Ack! Is THIS an impacted crop?


In the Brooder
10 Years
Sep 7, 2009
Coopertown, TN
I am freaking out just a little!!!! Newbie chicken-owner here with 15 5-week-old chicks. I just came back frim a weeklong trip, and went to check on my chickies. One of them has a SIGNIFICANT bulge on his/her chest!!!! It's not under the neck so I'm not sure if that could be an impacted crop? It's more over the right side of the breast, but it's obviously bothering the little bugger because s/he will walk with head held real high, and occasionally stretch his/her neck up and kind of gag. I picked it ip and softly palpated the area - it triggered the same kind of response and I was scared of injuring the bird, so I quit.

The birds are on starter/grower right now (Sunfresh) and they have a little litterbox with a mixture of sand and Stall-Dri to dustbathe in and provide grit. Their set-up and feed did not change while I was gone, I made any changes/additions about a week before I left so nothing new in their environment. They are in a big brooder with a 1/2" hardware cloth floor. I just can't think what happened to that one chick?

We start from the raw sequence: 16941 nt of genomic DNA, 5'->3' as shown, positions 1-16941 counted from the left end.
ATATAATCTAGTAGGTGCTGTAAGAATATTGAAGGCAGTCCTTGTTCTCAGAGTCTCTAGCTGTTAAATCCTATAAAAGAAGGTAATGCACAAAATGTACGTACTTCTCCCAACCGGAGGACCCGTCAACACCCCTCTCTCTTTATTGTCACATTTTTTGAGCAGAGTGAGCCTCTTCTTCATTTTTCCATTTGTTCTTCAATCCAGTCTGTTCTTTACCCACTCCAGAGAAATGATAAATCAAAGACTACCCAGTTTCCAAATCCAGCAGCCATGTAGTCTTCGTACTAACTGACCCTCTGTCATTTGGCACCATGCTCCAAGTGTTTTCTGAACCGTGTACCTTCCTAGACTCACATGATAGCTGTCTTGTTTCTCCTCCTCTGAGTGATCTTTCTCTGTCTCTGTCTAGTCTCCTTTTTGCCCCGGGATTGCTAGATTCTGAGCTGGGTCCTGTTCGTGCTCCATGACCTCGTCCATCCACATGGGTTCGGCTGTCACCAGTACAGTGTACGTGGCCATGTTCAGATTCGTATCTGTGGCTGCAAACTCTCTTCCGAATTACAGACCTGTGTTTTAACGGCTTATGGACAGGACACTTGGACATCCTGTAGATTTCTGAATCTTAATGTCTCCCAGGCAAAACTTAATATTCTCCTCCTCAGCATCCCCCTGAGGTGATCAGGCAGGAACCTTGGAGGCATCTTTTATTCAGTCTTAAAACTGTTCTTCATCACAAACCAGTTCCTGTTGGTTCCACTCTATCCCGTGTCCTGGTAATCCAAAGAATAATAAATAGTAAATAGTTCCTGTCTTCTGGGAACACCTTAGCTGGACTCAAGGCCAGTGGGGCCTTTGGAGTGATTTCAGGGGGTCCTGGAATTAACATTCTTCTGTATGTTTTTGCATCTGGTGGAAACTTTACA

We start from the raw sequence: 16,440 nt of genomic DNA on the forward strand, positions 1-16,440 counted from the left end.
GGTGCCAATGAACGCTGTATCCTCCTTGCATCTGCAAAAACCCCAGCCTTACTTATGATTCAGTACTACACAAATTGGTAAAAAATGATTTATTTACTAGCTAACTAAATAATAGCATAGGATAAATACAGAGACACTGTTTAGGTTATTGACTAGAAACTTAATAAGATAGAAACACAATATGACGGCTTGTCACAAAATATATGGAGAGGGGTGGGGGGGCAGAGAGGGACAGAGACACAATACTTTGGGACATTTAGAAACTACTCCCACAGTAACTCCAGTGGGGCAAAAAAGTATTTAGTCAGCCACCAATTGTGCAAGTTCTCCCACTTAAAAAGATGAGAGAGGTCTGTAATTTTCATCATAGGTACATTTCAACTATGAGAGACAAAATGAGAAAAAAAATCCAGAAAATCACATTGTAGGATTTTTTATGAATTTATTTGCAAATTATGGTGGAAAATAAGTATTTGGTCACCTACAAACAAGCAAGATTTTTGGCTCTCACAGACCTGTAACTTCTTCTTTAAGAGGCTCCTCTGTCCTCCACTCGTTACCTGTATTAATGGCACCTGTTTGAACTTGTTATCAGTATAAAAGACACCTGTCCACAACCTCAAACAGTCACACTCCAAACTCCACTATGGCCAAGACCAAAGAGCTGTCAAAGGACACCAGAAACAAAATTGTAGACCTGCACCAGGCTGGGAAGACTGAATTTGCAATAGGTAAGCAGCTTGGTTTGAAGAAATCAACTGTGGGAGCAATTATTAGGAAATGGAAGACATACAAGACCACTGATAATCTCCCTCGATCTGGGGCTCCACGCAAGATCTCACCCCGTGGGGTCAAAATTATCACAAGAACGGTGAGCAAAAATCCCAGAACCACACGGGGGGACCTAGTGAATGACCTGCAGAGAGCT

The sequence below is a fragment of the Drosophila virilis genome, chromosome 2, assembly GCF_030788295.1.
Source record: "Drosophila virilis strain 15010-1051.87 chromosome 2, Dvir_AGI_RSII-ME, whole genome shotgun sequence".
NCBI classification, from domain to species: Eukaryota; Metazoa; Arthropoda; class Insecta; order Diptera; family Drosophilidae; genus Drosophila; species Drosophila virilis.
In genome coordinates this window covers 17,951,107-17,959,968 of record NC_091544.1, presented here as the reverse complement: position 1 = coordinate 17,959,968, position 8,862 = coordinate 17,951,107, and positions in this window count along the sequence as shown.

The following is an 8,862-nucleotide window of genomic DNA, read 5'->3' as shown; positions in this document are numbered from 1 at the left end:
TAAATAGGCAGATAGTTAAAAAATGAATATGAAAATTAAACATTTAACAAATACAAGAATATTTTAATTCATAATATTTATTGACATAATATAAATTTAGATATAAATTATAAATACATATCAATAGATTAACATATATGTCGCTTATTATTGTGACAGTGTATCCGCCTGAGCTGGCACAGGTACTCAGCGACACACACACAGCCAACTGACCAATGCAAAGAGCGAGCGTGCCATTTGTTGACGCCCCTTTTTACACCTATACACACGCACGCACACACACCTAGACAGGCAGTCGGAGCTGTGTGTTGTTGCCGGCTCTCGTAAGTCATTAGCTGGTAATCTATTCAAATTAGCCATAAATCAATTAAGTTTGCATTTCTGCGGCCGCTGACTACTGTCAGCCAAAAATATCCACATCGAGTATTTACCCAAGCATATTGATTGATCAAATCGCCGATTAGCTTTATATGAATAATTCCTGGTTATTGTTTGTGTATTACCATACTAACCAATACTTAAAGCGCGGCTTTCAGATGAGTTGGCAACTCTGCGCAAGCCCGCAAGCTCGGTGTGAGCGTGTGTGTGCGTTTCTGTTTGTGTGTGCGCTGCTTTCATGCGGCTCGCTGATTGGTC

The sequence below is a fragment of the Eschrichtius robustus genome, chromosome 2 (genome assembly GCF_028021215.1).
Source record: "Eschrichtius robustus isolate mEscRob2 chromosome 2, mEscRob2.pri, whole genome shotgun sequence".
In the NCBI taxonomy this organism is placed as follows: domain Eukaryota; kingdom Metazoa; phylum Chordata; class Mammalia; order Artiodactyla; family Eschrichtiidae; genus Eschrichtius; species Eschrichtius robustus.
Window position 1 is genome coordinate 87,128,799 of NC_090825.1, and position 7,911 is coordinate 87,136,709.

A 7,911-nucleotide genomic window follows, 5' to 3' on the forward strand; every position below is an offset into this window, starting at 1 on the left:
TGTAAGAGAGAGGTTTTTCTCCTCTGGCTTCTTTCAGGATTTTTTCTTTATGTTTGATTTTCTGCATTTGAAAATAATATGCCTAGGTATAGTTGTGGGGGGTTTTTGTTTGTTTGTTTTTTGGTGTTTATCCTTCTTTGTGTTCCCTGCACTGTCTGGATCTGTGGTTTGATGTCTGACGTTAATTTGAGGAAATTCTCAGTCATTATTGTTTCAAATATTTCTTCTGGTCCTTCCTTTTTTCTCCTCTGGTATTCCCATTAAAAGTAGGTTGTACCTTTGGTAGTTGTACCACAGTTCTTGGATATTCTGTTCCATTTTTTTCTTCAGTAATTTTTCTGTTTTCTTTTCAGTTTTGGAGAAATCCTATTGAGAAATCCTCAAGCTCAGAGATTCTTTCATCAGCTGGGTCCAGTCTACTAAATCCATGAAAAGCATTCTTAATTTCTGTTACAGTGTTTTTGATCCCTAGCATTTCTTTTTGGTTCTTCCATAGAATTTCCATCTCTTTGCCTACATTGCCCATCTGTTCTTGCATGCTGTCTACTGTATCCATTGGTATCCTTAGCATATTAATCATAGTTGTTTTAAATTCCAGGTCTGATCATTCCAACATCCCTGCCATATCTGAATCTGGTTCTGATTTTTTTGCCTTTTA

Please help me fix this issue before something bad happens to my little chickie!
I'm not an expert on this subject, but i remember a couple of tips. When you were feeling the crop, did you feel anything hard?

Also, you can give her some olive oil by mouth, which might help the contents of the crop loosen up and pass through.

I'm not diagnosing here; 'cause i don't know enough about it. But until you get some more specific direction, that's what i would do.